We had the good fortune of connecting with Sterling Hawkins and we’ve shared our conversation below.
Hi Sterling, we’d love to hear more about how you thought about starting your own business?
There was less thought and more feeling when starting my business. Several years back I found myself at rock-bottom after quite a rollercoaster ride. I’d started a company right out of college with my dad. We sold it to a group in Silicon Valley that went on to become the Apple Pay before Apple Pay (biometric payment where you would scan your finger for access to an electronic wallet), and I was riding high on success. We raised something like 550 million dollars at a multi-billion-dollar valuation, had offices all over the world, and employed over 700 people. Before I could blink, I was at the top where first class tickets, swanky offices, a gorgeous girlfriend and a penthouse apartment were waiting for me. It was like a scene from The Wolf of Wall Street! And then the global housing market collapsed, our investments dried up and within another blink of an eye, I was jobless, bankrupt, and even my girlfriend broke up with me. I went from penthouse to parents’ house. It played out like the lyrics to a bad country song.
That’s where I was the day I was listlessly staring at the computer screen and a random spam message popped up about a business conference. At that moment, one of my mom’s sayings popped into my mind. She had a lot of adages from when I was a kid like, “It’s cheaper to milk a cow than buy one.” What? Or, “Don’t take any wooden nickels.” I still don’t know what that means. But the saying that struck me that day – and suddenly made perfect sense – was, “The way out is through.” (Okay, it turns out that’s actually Robert Frost’s saying, but to me it will always be my mom’s.)
If I wanted to get out of the situation I was in, I had to go through discomfort to get there. Without thinking I hit the reply button and wrote, “Why don’t you have me speak? Best, Sterling.” They wrote back offering to discuss, and after several conversations, they offered me the opportunity to be the keynote speaker! I accepted – terrified – and then worked my tail off on the presentation and trying to acclimate to the severe discomfort I had of public speaking. All through those months leading up to the conference I was driven by the unrelenting discomfort and fear of what I had agreed to take on.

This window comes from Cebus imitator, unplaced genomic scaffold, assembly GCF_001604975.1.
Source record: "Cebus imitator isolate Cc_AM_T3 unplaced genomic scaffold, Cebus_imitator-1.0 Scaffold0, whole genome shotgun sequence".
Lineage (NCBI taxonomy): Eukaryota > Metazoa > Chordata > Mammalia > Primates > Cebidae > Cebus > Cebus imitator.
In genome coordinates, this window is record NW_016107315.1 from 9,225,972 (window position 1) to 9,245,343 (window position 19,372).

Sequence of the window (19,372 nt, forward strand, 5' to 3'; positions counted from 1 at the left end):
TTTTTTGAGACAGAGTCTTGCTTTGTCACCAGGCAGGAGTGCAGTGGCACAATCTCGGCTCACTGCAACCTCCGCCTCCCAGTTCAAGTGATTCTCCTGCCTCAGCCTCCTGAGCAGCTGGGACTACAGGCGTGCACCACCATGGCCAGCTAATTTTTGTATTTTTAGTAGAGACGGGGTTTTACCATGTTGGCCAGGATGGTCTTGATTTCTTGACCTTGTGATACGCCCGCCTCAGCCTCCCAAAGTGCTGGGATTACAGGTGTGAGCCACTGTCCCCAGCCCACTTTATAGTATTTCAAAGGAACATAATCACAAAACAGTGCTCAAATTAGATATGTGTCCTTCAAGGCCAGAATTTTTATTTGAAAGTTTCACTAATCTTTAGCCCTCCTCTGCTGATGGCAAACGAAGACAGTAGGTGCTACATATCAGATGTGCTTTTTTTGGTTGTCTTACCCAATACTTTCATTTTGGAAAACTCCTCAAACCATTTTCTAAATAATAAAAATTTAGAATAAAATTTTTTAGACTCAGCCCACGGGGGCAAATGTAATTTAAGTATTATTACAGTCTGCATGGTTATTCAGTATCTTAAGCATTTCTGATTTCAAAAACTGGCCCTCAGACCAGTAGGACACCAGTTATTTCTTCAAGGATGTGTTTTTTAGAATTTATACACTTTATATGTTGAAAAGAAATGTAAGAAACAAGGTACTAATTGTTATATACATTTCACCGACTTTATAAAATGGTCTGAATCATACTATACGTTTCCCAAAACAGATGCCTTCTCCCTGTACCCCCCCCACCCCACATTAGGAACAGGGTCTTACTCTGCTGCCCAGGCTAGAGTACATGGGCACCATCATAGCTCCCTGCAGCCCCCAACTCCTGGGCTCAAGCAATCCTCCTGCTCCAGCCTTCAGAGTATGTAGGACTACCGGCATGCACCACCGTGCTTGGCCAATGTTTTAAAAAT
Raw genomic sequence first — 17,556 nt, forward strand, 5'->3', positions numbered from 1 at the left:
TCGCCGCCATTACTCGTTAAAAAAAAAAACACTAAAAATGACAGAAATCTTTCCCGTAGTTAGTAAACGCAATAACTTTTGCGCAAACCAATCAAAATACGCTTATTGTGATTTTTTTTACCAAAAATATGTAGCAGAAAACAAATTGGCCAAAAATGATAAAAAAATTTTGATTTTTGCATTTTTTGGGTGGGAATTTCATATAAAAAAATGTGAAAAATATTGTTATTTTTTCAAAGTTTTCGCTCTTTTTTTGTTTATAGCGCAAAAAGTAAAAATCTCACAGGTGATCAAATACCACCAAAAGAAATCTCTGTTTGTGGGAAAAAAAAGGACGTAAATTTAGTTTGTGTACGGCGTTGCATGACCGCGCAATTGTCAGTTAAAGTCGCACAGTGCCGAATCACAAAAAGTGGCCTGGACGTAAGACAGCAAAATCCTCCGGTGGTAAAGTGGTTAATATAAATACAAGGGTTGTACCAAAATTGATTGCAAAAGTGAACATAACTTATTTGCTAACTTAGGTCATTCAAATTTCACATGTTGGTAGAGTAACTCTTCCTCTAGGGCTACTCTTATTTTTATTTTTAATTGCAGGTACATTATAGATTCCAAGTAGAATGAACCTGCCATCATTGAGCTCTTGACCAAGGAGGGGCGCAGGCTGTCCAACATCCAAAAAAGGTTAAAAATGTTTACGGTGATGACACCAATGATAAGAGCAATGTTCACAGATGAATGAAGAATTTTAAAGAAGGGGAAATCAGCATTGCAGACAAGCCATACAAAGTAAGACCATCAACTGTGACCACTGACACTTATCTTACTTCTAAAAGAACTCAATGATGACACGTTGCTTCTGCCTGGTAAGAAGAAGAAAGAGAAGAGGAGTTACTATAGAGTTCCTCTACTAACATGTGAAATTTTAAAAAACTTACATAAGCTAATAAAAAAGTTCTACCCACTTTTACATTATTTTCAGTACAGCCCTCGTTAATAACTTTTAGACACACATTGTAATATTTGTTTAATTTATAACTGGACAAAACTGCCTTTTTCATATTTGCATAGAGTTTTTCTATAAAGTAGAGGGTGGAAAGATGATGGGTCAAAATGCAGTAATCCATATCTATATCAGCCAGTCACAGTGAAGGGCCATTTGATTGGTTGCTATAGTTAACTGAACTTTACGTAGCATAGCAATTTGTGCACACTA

Only when I stepped off the stage after delivering my address did I finally feel some blessed relief. I think I blacked out during part of it I was so nervous. What a journey it had been! Little did I know, it was actually just starting. The conference director sought me out immediately, despite my attempt to hide from him. He looked me in the eye and said, “Sterling, that’s the best talk I’ve seen in all my years of doing this!” To this day I’m not entirely convinced he heard the same talk I gave but I will remain ever grateful to him for the chance to speak at his conference and going on to refer me through his networks. With some hard work and more discomfort than I knew existed, I pushed through and on the other side I discovered a brand-new career sharing with people my experience of how to overcome obstacles, #NoMatterWhat gets in their way.
Let’s talk shop? Tell us more about your career, what can you share with our community?
I have a lot to be grateful for to be where I am at these days. I’ve reached hundreds of thousands from the keynote stage, have been on adventures around the world and dramatically transformed my life and business. But for as much as I’ve gotten out of it, what others are doing with the 5 step #NoMatterWhat system is even more inspiring.
I’ve had people create 7-figure businesses, transform departments of public companies, and even overcome severe health issues.
I Think the biggest lesson I’ve learned is that none of that is easy — for me or the people that have done it — but it can be done.
If you had a friend visiting you, what are some of the local spots you’d want to take them around to?
I’m new to Denver! I moved to the city less than a year ago from Los Angeles, so more often than not I am that friend being shown around. Especially since I moved mid-pandemic and the social scene has been, let’s say… dampened.
Considering, the mountains are my go-to. I always recommend visitors check out Lookout mountain (at least if they can’t make it up to Vail). And the REI store in the restored Denver tramway building is sure to have any gear that’s needed. I live in Cherry Creek — I’m told not the coolest neighborhood — but walking the shops and restaurants in the area makes for a really nice evening.
Shoutout is all about shouting out others who you feel deserve additional recognition and exposure. Who would you like to shoutout?
The people we surround ourselves with don’t just help with our success — they’re the reason for it. I call the people closest to me my “Street Gang” — not because I look like I’ve been in a gang (I did a few boy scout meetings as a kid if you count that), but because they look out for you regardless of the situations. Someone who has been a big part of my Street Gang actually referred me to you — Johnny King. This is a guy that has been through the wringer and has come back stronger, smarter and more generous than ever. I really respect what he’s up to and am grateful for his support over the years.